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Deckers learns to not take Uggs for granted

Deckers shares fell 17 percent in early trading on Friday, a day after the company missed both earnings and sales expectations for the third quarter and lowered its full-year forecast.

Still, analysts remained bullish on the company's long-term prospects, saying much of its woes came from the marquee Ugg brand not having enough fashion or foul-weather boots in stock to meet demand.

A selection of UGG Australia boots at Mercedes-Benz Fashion Week Spring 2015 Collections at Lincoln Center on September 5, 2014.
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A selection of UGG Australia boots at Mercedes-Benz Fashion Week Spring 2015 Collections at Lincoln Center on September 5, 2014.

While these execution errors put a dent in the firm's revenue—management estimated about $9 million to $12 million was left on the table as a result—they're a sign that customers are willing to shell out cash on more than the classic boot that made Ugg a household name.

"Though Ugg sales came in below expectations, we are encouraged by strong full-price selling of casual, weather and specialty boots," Jefferies analyst Randal Konik wrote in a note to investors.

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Ugg sales account for about 93 percent of Deckers' revenue.

In addition to inventory problems, Sterne Agee analyst Sam Poser said that currency pressures dented Deckers' earnings by roughly 14 cents a share, as traffic was down "significantly more" at its tourist-friendly shops, such as in Las Vegas.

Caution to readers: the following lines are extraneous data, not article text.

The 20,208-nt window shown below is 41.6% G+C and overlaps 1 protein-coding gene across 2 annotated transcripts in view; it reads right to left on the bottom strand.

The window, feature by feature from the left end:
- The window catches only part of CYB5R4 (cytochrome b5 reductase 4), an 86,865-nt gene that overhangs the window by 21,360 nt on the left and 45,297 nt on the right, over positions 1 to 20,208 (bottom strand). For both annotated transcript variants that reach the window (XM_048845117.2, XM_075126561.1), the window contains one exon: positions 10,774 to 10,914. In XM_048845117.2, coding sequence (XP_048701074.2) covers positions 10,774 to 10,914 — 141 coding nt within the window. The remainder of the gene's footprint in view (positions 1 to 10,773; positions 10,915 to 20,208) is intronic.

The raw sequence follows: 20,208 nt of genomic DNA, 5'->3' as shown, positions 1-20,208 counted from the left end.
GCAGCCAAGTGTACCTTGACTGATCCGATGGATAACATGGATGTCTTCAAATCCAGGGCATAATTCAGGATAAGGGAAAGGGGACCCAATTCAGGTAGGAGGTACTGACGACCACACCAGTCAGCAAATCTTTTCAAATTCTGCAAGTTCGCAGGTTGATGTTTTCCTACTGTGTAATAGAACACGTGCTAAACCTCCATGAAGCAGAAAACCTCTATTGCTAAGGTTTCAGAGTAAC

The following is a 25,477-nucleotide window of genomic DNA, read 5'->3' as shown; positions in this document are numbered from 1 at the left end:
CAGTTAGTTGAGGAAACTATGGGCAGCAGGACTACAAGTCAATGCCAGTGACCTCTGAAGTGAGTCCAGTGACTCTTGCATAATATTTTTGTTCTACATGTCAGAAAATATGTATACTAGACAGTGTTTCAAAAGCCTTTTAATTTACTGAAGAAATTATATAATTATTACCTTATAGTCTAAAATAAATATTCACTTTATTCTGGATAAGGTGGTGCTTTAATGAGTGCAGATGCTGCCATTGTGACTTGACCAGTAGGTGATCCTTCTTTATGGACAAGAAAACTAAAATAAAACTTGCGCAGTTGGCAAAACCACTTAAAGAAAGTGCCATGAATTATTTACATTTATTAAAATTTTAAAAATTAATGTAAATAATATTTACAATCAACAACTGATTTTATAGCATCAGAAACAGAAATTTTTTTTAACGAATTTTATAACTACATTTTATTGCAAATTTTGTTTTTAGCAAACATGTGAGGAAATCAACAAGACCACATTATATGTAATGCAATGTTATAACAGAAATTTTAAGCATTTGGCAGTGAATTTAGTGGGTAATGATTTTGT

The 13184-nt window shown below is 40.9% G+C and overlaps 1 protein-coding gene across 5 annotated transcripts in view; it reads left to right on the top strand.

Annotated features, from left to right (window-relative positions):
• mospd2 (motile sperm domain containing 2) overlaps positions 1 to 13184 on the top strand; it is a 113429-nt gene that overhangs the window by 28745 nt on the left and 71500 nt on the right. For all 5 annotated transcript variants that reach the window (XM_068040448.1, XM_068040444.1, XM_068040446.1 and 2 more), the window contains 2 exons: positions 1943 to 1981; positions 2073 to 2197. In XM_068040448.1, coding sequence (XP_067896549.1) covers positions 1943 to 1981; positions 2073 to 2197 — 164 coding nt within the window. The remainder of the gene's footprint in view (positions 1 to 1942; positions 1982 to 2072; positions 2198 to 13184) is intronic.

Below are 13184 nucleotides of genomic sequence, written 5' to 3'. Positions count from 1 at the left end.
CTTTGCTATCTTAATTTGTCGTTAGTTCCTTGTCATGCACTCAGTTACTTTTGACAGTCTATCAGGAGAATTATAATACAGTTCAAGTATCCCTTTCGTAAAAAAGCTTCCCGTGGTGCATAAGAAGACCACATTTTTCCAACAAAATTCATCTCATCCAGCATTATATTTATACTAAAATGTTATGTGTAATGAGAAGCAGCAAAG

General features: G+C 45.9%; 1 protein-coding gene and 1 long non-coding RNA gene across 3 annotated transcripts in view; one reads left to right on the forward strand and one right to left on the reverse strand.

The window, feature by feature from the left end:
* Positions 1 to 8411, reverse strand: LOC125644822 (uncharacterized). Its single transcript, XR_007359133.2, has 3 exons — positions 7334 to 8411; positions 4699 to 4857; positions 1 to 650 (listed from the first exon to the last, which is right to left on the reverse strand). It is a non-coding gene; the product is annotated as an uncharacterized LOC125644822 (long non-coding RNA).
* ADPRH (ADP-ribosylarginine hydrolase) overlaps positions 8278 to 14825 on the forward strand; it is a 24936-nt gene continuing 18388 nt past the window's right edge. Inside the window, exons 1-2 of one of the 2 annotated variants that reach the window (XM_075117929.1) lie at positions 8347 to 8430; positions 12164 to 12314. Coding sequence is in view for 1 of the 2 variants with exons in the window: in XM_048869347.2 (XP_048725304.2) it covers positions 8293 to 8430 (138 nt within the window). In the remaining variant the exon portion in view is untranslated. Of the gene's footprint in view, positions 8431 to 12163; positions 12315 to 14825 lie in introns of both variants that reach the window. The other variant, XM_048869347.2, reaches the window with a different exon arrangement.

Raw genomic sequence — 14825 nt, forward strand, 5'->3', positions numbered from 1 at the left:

"The strong dollar caused currency translation pressure, and hurt store traffic in markets to which foreign tourists flock," Poser said. "Management did a poor job clearly delineating the FX impact to earnings in the quarter."

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Both analysts have a "buy" rating on Deckers; Konik has a price target of $110 on the stock, which was trading near $68 Friday. Poser has a price target of $90.

Although Poser sounded confident that Ugg would correct its inventory issues next fall, analysts were still disappointed in the performance of Ugg's classic boot styles, known for their suede exterior and sheepskin interior. These styles account for about 30 percent of the brand's total sales.

CEO Angel Martinez attributed part of the miss to the fact that consumers typically replace these boots every two years or so, but some purchases likely shifted earlier because of last year's polar vortex. Martinez also told investors that the company did not allocate enough of its marketing dollars to its core business.

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"We now realize that we have not been placing enough emphasis on our classic line in our marketing creative, almost taking our largest business for granted," he said on the company's earnings call.

Despite these hiccups, analysts indicated they were pleased with the label's evolution into a lifestyle brand. It's attempting to make this transition by adding loungewear, outerwear, and home goods such as rugs and blankets, to its product mix.

"Longer-term, we still think the Ugg brand could be uniquely poised to make the difficult-but-rewarding leap from shearling boot company to lifestyle brand," Evercore ISI analyst Omar Saad said.